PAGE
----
An ex-Goldman Sachs banker facing charges in the US and Malaysia over a massive financial scandal Monday had his bid to be freed on bail rejected by a Kuala Lumpur court.
Najib Razak, Malaysia's former prime minister, center, leaves the Kuala Lumpur Courts Complex in Kuala Lumpur, Malaysia, on Wednesday, Dec. 12, 2018. (File photo: VCG)
Huge sums of public money were purportedly stolen from state fund 1MDB and used to buy everything from yachts to artwork in a scheme that allegedly involved former premier Najib Razak and contributed to his government's shock election defeat in May.
Goldman's role is under scrutiny as the Wall Street titan helped arrange $6.5 billion in bonds for 1MDB, with Kuala Lumpur accusing the bank and its former employees of misappropriating billions of dollars.
Ng Chong Hwa, a Malaysian former managing director at the bank, was indicted over the controversy in November in America -- investigators believe stolen cash was laundered through the US financial system -- and US authorities are seeking to extradite him.
Malaysia then filed charges against Ng last month, as well as Goldman and another of its former employees, Tim Leissner.
Ng's lawyers applied for the ex-banker, who has been in custody in Malaysia since the US filed charges, to be released on bail as part of proceedings linked to the American extradition request.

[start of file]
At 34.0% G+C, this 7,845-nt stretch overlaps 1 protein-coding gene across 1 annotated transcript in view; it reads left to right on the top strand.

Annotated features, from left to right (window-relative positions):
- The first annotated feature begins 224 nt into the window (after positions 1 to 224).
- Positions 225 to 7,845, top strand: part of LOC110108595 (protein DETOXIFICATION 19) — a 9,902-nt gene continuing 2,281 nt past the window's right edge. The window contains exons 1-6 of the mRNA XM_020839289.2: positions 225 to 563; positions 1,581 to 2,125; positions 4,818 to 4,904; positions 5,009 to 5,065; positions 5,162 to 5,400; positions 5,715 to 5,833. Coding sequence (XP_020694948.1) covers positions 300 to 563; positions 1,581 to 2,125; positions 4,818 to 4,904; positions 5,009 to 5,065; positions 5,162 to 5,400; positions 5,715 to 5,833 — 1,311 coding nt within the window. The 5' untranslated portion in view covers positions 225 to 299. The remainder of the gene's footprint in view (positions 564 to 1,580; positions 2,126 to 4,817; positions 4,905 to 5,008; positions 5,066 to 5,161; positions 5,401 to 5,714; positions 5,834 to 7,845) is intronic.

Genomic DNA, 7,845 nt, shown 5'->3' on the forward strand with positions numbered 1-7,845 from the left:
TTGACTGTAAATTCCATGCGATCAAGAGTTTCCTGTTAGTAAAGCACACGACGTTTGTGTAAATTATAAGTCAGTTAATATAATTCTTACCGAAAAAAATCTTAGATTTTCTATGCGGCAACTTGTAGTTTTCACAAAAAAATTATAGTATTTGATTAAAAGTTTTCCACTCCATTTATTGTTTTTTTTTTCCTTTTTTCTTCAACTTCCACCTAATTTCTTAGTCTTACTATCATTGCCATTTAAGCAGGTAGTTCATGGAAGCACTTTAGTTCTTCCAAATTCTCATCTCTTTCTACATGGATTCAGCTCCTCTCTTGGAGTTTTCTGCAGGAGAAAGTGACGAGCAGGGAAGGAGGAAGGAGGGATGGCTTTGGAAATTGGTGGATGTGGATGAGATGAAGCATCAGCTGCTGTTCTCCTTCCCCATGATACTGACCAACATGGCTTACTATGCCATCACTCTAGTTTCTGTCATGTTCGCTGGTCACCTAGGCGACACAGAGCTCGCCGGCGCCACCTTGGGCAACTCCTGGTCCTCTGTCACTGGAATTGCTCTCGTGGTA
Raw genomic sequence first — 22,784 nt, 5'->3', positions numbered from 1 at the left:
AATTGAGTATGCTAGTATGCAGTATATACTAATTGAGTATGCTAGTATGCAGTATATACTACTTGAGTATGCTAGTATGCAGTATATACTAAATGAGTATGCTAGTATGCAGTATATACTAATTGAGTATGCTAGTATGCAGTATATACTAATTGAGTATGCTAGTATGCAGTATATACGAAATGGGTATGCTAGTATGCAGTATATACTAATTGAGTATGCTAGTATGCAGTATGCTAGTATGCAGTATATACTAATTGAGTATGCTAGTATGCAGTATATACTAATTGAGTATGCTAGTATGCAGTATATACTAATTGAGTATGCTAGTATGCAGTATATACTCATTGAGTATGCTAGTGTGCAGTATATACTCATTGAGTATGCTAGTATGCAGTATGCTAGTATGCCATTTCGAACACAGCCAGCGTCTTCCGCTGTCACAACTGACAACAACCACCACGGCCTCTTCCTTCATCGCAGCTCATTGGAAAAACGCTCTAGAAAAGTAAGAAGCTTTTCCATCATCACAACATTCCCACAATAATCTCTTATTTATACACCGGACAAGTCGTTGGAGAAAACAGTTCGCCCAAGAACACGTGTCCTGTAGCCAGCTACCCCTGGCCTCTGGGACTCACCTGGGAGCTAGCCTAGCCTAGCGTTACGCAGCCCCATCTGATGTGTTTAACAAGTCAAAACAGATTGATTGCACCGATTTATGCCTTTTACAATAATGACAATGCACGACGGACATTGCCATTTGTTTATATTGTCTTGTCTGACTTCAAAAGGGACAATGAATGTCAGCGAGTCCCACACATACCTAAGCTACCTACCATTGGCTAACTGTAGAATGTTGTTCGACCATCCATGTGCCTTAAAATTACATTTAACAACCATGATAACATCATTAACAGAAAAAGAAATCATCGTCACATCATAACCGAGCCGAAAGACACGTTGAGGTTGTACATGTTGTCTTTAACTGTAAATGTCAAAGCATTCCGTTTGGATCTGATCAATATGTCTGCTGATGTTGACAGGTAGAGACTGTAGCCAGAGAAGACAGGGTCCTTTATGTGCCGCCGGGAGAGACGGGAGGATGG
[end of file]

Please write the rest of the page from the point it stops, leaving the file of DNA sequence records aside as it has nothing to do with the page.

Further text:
But Judge Edwin Paramjothy Michael Muniandy rejected the application.
"The respondent poses a serious flight risk," he told the court.
"I am of the view that the respondent's presence will not be secured by the setting of bail."
Ng plans to appeal.
Authorities have offered bail of $239,000 related to the Malaysian charges, meaning if Ng's application was granted then he could have paid that amount and left custody.
Lawyer Tan Hock Chuan argued that Ng, who had his head shaved and looked weak during the court appearance, had suffered health problems in prison, including food poisoning and dengue fever.
He also complained that Ng's legal team was not being granted enough access to him.
Malaysian prosecutors say there is no conflict between the American attempt to extradite Ng and the charges he faces in Malaysia, and suggest the US will wait for proceedings in Malaysia to wrap up before moving forward with their case.
Leissner was also charged in the US over the scandal, and pleaded guilty.
Goldman has vowed to fight the charges against it.